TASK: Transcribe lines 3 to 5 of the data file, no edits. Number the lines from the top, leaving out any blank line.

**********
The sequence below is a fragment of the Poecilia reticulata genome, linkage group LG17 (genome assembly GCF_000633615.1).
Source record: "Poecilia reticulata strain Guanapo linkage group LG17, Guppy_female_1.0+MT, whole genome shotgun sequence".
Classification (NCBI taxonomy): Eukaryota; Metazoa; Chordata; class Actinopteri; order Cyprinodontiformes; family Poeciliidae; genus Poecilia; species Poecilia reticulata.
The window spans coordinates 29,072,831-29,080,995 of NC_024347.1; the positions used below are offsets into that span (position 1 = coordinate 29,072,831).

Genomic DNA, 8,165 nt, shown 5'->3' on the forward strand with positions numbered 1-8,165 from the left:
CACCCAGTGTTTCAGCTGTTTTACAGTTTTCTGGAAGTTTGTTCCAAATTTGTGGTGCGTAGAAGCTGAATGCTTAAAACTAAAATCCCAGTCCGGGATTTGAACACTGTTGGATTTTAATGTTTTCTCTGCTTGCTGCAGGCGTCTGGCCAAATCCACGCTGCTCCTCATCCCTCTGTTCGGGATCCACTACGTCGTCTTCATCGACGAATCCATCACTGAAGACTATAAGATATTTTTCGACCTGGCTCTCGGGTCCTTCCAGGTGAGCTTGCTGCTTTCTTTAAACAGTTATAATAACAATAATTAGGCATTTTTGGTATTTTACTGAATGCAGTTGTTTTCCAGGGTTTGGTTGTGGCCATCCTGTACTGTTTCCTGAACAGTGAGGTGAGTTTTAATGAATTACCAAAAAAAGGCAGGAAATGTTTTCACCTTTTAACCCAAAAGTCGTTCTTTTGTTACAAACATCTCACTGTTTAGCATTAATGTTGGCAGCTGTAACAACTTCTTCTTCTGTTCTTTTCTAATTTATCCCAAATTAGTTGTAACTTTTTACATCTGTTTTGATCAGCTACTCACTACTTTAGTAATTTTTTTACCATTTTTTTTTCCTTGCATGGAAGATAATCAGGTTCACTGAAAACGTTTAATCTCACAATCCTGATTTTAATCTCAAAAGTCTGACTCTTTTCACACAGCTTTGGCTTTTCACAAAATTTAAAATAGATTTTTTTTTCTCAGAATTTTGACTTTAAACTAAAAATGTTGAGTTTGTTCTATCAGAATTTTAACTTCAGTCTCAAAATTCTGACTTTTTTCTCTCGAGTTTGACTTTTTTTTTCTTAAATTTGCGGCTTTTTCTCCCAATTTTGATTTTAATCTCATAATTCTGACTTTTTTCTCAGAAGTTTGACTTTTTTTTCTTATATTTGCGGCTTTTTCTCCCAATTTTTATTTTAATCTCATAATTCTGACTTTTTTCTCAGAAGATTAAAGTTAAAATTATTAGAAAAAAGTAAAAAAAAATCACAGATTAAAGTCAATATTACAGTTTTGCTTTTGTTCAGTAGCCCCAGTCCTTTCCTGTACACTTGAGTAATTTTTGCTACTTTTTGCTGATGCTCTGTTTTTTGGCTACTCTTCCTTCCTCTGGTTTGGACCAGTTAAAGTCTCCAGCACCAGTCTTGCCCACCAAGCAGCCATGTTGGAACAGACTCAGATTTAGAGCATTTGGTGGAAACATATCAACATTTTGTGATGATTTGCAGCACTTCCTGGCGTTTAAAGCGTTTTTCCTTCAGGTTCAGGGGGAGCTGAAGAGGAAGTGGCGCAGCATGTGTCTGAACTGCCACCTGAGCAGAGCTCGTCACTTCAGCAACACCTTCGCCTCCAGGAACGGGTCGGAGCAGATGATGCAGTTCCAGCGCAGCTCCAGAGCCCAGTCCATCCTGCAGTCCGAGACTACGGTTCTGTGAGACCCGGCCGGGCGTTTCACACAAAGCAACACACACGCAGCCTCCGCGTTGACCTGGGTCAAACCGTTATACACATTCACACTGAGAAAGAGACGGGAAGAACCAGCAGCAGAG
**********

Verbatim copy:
Classification (NCBI taxonomy): Eukaryota; Metazoa; Chordata; class Actinopteri; order Cyprinodontiformes; family Poeciliidae; genus Poecilia; species Poecilia reticulata.
The window spans coordinates 29,072,831-29,080,995 of NC_024347.1; the positions used below are offsets into that span (position 1 = coordinate 29,072,831).

Genomic DNA, 8,165 nt, shown 5'->3' on the forward strand with positions numbered 1-8,165 from the left: